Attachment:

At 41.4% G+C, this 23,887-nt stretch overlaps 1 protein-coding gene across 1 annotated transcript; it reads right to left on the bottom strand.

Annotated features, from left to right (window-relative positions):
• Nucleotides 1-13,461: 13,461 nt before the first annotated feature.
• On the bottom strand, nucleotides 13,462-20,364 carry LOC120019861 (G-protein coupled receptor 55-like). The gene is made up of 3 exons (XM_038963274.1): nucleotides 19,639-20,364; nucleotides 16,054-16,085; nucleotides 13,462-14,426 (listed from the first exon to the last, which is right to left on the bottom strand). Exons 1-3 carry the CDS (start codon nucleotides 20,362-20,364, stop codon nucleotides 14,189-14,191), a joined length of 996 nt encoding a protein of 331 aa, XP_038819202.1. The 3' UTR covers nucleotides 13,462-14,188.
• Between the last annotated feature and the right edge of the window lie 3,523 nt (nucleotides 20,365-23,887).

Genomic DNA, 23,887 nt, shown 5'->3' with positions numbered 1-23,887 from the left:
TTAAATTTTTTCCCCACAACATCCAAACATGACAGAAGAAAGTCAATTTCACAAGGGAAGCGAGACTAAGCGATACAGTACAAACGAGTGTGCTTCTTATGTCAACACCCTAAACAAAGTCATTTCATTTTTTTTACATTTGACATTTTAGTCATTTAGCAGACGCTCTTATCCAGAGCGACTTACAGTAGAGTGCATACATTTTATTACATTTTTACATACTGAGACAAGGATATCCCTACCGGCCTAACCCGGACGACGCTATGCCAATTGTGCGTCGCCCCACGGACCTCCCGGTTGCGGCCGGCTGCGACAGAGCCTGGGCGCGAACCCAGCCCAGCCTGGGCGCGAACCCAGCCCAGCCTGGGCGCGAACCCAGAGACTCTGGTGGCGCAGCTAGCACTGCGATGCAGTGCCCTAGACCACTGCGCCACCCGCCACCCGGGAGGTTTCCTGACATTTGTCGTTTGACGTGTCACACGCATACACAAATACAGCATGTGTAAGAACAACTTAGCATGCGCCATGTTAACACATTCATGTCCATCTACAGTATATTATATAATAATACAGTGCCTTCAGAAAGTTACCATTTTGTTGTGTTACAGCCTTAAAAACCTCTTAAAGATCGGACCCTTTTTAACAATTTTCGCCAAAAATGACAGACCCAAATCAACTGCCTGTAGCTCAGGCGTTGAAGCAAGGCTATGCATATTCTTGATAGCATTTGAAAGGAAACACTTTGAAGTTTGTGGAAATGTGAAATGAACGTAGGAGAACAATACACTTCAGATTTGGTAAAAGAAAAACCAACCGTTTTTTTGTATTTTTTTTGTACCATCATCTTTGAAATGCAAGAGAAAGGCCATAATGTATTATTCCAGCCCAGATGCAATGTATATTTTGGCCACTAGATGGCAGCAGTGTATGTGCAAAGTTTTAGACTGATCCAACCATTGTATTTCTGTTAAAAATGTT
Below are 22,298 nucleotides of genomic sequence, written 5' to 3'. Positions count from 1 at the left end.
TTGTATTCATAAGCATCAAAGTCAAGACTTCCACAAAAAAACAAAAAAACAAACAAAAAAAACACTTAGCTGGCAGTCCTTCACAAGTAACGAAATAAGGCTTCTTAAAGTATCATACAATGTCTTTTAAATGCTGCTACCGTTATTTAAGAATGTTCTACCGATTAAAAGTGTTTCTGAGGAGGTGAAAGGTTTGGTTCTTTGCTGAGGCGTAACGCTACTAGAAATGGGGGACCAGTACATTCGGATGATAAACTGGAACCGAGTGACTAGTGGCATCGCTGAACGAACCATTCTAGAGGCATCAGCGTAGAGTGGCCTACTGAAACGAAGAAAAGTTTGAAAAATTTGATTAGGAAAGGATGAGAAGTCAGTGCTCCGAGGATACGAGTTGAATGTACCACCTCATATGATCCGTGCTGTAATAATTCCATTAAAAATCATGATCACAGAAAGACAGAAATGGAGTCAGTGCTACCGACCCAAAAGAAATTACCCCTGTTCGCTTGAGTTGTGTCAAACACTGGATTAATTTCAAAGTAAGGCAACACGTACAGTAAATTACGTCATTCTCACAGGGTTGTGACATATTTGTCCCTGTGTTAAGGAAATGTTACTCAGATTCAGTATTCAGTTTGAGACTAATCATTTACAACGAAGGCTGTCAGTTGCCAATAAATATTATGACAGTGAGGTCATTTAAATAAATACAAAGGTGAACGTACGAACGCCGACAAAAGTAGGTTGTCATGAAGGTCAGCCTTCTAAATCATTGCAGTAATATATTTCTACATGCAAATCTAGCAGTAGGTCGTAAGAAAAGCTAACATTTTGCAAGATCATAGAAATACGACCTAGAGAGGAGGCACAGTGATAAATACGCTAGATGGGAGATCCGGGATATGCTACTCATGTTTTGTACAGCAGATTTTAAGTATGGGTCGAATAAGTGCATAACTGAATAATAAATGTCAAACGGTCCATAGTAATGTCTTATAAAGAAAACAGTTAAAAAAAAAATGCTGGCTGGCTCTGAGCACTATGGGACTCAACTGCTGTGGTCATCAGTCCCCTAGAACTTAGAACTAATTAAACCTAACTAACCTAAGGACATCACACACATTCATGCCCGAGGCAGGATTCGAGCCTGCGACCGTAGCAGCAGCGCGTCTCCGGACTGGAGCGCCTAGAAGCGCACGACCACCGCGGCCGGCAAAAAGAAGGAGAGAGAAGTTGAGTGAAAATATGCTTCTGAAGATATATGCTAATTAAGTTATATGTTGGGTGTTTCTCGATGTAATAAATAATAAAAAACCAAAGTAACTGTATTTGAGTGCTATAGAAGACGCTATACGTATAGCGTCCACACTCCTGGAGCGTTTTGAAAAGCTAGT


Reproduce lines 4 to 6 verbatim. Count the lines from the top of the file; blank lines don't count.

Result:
• On the bottom strand, nucleotides 13,462-20,364 carry LOC120019861 (G-protein coupled receptor 55-like). The gene is made up of 3 exons (XM_038963274.1): nucleotides 19,639-20,364; nucleotides 16,054-16,085; nucleotides 13,462-14,426 (listed from the first exon to the last, which is right to left on the bottom strand). Exons 1-3 carry the CDS (start codon nucleotides 20,362-20,364, stop codon nucleotides 14,189-14,191), a joined length of 996 nt encoding a protein of 331 aa, XP_038819202.1. The 3' UTR covers nucleotides 13,462-14,188.
• Between the last annotated feature and the right edge of the window lie 3,523 nt (nucleotides 20,365-23,887).

Genomic DNA, 23,887 nt, shown 5'->3' with positions numbered 1-23,887 from the left: